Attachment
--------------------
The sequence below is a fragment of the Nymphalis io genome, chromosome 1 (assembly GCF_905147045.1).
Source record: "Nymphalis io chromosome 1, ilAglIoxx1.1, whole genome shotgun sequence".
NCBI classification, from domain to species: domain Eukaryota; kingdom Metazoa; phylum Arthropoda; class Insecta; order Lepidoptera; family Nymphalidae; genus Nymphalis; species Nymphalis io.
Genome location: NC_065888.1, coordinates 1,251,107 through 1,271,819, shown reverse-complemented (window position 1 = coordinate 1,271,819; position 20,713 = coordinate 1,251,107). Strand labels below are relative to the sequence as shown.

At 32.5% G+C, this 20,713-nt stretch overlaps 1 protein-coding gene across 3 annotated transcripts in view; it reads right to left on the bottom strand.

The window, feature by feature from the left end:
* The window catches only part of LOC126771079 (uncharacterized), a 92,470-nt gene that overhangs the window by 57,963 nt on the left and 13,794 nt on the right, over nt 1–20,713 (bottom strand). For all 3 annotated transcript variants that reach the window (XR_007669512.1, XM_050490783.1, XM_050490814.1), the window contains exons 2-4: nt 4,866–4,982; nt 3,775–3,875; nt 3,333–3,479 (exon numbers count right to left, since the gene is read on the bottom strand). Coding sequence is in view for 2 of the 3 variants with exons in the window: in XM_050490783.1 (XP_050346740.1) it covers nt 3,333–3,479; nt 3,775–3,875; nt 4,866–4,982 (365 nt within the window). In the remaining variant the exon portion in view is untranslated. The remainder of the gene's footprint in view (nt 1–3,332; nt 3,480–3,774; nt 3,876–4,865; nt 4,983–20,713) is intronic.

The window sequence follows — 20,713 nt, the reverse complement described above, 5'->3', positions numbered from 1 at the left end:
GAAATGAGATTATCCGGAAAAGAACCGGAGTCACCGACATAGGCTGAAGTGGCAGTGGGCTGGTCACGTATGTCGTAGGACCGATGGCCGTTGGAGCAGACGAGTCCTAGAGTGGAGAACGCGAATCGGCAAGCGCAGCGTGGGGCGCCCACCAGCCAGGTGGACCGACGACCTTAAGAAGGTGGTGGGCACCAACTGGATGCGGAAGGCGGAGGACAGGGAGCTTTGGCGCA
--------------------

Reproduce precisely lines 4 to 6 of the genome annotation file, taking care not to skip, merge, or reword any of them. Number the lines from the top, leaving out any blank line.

Genome location: NC_065888.1, coordinates 1,251,107 through 1,271,819, shown reverse-complemented (window position 1 = coordinate 1,271,819; position 20,713 = coordinate 1,251,107). Strand labels below are relative to the sequence as shown.

At 32.5% G+C, this 20,713-nt stretch overlaps 1 protein-coding gene across 3 annotated transcripts in view; it reads right to left on the bottom strand.

The window, feature by feature from the left end: